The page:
Jane Fonda has been a human rights activist since the '60s, and an all-around inspirational queen for just as long. This year she's spending her Thanksgiving supporting others fighting the good fight — serving dinner to some of the thousands of protesters at the Dakota Access Pipeline in North Dakota.

The "Water Protectors Community Appreciation Dinner," named after the native people protecting the land, will be served by a group of 50 volunteers, including Fonda. The actress also donated five butchered bison and four Mongolian yurts used for shelter.


"Our purpose is to give back to Native Americans — the Standing Rock Sioux and representatives of over 300 native tribes from throughout the Americas who have joined them in support,” said Judy Wicks, who organized the meal.

Protests against the construction of the pipeline, which will transport crude oil, jeopardizing the source of drinking water for the Standing Rock Sioux, started over a year ago; but this Thanksgiving comes just days after police used excessive measures against protesters, including the use of water cannons in freezing temperatures.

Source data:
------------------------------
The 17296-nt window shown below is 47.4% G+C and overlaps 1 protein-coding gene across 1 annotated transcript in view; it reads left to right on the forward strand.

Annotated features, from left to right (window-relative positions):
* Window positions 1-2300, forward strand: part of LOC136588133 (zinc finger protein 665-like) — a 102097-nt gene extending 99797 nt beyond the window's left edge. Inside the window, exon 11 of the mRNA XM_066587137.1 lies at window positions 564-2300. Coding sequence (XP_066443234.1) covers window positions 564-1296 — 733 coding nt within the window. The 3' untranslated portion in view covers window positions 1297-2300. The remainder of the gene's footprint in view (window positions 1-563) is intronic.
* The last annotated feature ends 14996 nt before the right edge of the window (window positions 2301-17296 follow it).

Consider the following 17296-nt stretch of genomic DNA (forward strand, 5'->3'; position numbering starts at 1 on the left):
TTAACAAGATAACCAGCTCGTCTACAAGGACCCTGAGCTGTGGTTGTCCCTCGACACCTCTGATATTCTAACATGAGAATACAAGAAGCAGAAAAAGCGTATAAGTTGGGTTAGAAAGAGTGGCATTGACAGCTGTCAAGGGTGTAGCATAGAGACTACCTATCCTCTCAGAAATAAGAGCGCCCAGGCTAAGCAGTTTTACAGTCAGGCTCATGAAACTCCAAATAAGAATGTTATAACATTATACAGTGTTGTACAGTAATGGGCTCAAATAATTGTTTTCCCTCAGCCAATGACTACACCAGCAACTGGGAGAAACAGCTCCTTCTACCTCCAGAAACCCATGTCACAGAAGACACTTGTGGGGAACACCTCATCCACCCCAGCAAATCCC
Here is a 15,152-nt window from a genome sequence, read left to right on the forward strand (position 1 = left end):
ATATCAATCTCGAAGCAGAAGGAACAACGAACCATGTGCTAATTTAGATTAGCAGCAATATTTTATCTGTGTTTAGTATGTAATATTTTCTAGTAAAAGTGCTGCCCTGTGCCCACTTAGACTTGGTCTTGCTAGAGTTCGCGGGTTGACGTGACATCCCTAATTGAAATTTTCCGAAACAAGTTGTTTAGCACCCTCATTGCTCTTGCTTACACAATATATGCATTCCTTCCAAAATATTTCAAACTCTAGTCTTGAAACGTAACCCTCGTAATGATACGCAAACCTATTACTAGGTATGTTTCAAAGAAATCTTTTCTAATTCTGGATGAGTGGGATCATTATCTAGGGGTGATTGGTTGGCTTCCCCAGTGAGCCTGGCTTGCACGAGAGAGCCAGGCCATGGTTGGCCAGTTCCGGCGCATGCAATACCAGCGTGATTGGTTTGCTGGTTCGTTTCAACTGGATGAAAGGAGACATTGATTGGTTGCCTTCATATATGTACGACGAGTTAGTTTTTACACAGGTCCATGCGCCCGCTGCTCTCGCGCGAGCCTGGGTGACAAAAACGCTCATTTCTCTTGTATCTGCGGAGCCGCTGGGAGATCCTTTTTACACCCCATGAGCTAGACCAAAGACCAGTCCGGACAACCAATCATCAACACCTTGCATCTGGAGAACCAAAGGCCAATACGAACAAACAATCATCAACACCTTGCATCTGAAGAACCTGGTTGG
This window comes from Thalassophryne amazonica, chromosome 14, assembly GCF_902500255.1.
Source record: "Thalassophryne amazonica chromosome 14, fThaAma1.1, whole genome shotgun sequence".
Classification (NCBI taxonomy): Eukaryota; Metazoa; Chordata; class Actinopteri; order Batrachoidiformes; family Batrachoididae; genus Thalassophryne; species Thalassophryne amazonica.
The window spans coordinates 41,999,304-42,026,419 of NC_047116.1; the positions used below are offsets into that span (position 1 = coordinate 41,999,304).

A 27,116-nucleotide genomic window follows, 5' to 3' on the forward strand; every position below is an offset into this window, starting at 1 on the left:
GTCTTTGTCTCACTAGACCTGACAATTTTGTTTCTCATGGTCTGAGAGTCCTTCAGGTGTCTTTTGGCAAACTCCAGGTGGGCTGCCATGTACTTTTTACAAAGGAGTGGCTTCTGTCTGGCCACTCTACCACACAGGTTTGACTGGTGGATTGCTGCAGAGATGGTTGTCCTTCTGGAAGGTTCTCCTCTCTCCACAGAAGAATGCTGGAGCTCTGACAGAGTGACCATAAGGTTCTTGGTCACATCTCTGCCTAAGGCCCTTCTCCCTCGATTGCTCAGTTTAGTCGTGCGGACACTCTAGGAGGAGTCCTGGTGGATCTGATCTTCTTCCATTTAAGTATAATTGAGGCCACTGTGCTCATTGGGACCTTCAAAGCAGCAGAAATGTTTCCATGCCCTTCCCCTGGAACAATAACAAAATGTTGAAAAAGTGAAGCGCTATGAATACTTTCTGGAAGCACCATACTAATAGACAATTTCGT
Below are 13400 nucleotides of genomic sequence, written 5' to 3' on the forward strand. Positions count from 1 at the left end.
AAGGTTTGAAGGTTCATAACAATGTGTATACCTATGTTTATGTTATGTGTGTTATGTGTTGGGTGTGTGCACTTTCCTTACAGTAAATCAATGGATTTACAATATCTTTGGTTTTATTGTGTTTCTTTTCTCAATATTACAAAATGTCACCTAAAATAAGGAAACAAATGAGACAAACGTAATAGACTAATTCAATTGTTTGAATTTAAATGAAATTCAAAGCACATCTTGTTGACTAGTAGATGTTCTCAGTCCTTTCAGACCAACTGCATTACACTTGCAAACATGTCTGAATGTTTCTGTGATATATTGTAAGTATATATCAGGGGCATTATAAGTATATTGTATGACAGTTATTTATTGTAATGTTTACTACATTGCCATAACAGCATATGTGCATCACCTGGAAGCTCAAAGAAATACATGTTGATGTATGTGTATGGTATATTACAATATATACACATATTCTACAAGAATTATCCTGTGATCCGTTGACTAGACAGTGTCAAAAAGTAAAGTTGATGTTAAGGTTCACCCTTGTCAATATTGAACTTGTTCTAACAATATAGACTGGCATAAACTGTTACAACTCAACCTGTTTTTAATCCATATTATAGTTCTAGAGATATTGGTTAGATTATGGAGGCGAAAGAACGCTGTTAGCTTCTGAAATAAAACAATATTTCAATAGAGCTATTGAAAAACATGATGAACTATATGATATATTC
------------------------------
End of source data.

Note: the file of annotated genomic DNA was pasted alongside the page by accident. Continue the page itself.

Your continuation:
dapl protestImage via Flickr


Fonda famously protested the Vietnam War, fought in support of the Civil Rights Movement, and has supported American Indian's rights for decades. According to Native News Online, she supported the Alcatraz Island Occupation by American Indians in 1969, and went to Seattle in 1970 in support of an occupation by American Indians to get their land back from the U.S. Army.

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